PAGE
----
It’s been reported that up to 1 million New Zealanders did not vote in the last election. Before the official results were released it was also suggested the no-vote was significant in left-leaning areas. My personal view is a lot of the non-voters have moved to Australia/Ausetalia… and many more will continue to follow them across the ditch.
Nearly half my extended family (my parents’ siblings and their kids) have made the move from here to Ausetalia, and most of them in the last 5 years. Traditionally, many Samoans from New Zealand/Niu Sila have migrated to Sydney/Sini or Melbourne/Melepone, but the recent waves of Samoans choose the tropical Brisbane, Cairns and even Perth or Adelaide.
Needless to say, the Samoans in Ausetalia are constantly trying to convince the rest of us in Niu Sila to move over to where the grass is greener (metaphorically speaking… coz really, the grass is brown over there haha!). I’ll leave the family arm-wrestling between the two countries for another post. But I did want to discuss the national day of Ausetalia… naturally it’s called, Australian Day.
The official website for Australian Day states:
On Australia Day we come together as a nation to celebrate what’s great about Australia and being Australian. It’s the day to reflect on what we have achieved and what we can be proud of in our great nation. It’s the day for us to re-commit to making Australia an even better place for the future.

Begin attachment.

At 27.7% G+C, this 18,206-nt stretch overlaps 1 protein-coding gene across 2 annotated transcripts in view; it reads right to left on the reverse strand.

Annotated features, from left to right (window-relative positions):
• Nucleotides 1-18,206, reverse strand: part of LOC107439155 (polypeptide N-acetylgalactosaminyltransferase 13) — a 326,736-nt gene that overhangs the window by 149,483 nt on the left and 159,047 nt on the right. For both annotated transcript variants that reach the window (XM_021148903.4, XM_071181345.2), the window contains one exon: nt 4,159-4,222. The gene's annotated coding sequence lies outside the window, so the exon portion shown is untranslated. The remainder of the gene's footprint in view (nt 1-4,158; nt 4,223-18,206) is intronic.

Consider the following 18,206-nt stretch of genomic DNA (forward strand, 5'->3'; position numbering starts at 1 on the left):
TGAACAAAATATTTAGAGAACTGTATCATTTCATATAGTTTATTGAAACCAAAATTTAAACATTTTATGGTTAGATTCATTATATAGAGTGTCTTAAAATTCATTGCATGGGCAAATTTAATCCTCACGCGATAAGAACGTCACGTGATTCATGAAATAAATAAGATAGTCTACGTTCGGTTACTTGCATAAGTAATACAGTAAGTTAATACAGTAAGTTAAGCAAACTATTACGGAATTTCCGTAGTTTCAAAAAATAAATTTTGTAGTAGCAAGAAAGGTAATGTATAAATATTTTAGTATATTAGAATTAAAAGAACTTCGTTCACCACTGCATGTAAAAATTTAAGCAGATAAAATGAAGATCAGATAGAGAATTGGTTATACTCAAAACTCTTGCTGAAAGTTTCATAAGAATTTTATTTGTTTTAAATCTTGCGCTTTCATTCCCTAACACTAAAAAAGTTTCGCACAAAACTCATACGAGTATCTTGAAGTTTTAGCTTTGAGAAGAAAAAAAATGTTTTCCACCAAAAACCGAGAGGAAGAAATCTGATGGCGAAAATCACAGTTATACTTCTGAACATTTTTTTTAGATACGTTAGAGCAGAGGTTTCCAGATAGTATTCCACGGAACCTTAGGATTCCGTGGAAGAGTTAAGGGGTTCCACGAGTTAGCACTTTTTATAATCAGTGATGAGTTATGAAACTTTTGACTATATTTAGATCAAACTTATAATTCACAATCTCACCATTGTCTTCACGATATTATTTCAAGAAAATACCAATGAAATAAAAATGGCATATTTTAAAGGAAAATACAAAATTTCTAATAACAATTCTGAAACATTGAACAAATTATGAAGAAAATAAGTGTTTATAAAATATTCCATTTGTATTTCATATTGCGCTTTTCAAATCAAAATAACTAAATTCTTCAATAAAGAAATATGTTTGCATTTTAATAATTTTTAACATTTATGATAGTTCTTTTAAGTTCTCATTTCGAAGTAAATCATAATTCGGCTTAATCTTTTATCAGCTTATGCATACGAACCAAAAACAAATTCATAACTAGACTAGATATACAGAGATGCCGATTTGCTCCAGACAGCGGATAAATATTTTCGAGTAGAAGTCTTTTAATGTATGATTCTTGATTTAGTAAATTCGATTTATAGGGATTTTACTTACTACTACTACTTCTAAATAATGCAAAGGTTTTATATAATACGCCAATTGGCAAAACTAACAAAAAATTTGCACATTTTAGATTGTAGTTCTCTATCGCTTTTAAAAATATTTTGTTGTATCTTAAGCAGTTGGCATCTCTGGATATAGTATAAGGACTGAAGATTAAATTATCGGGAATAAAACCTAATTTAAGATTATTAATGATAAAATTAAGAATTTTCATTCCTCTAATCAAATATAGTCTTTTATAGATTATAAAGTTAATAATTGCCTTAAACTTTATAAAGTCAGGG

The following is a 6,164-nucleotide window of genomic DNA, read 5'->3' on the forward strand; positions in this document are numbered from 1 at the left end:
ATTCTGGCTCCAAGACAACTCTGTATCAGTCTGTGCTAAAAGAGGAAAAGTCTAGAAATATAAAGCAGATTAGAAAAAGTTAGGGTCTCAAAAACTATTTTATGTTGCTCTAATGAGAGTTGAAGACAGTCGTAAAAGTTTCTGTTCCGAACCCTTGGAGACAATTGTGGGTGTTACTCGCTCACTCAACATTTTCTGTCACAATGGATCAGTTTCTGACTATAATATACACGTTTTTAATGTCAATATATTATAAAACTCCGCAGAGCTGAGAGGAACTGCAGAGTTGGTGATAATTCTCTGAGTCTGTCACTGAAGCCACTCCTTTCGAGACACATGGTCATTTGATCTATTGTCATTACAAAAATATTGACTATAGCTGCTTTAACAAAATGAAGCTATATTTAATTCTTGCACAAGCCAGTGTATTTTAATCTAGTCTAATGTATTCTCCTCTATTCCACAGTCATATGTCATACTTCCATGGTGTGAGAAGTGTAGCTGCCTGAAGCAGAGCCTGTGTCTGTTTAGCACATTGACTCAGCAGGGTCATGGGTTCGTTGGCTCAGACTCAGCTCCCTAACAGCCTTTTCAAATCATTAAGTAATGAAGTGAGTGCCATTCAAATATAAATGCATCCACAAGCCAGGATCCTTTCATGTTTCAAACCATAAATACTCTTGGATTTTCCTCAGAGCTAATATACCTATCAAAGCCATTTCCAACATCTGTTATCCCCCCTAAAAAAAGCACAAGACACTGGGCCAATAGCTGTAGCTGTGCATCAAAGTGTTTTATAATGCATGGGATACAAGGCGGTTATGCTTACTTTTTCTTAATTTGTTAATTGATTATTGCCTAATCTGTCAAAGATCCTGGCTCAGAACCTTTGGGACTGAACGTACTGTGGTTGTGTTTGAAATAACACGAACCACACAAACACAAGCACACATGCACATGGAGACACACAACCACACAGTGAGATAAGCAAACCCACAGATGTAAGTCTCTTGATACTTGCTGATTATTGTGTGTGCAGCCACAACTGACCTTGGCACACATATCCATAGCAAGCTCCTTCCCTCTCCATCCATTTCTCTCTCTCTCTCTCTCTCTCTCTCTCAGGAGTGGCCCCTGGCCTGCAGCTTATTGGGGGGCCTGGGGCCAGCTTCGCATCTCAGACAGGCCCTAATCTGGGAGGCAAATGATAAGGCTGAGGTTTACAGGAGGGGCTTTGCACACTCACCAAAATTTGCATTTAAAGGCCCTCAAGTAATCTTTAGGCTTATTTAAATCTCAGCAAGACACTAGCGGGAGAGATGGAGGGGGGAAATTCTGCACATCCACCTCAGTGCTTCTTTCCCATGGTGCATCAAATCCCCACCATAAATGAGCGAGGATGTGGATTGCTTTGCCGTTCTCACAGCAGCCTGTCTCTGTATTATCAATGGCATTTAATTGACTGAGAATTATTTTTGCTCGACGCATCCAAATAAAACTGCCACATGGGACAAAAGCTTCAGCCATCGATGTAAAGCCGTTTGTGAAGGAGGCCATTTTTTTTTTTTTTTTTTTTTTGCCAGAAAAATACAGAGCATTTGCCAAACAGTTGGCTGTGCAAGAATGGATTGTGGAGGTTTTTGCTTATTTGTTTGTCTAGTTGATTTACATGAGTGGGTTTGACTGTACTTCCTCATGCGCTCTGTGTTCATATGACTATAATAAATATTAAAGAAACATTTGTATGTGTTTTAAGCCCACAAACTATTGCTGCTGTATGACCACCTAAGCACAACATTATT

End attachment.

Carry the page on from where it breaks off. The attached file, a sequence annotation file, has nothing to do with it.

More specifically Australia Day, 26 January, is the anniversary of the arrival of the First Fleet of 11 convict ships from Great Britain, and the raising of the Union Jack at Sydney Cove by its commander Captain Arthur Phillip, in 1788.
Yip, that’s right, they’re celebrating the arrival of their white forefathers, prisoners, to the shores of this Pacific continent!
So every year the descendants of these convicts celebrate their arrival. At one point the day was called Emancipation date. In modern celebrations the images of prawns on a barbie (BBQ), wearing flip flops (jandals), hitting the beach are often reinforced as things to emulate on this special day.
But there’s another view of this national day which has in the past struggled to make a presence in the minds of Australians. It’s a view from a people dispossessed, a people initially called animals, but a people with at least 50,000 years of history in Ausetalia, and a people who are demanding recognition. To them, Australian Day is not Emancipation Day, but Invasion Day.
For the white Australian, it’s a day when their convict forefathers were freed to create great wealth in an “uninhabited” land (yes they called it Terra Nullius meaning land belonging to no one), broken from bondage. Yet, to Aborigines and Torres Strait Islanders, it was the beginning of their enslavement to the whims of the white settlers.
To this date, the Australian Constitution doesn’t even mention Aborigines or Torres Strait Islanders. At the time of white settlement there were estimated to be 750,000-1 million Aborigines and Torres Strait Islanders. After settlement, the coastal indigenous populations were soon absorbed, depleted or forced from their lands; the traditional aspects of Aboriginal life which remained persisted most strongly in areas such as the Great Sandy Desert where European settlement has been sparse.
The most immediate consequence of British settlement – within weeks of the first colonists’ arrival – was a wave of European epidemic diseases such as chickenpox,smallpox, influenza and measles, which spread in advance of the frontier of settlement. The worst-hit communities were the ones with the greatest population densities, where disease could spread more readily.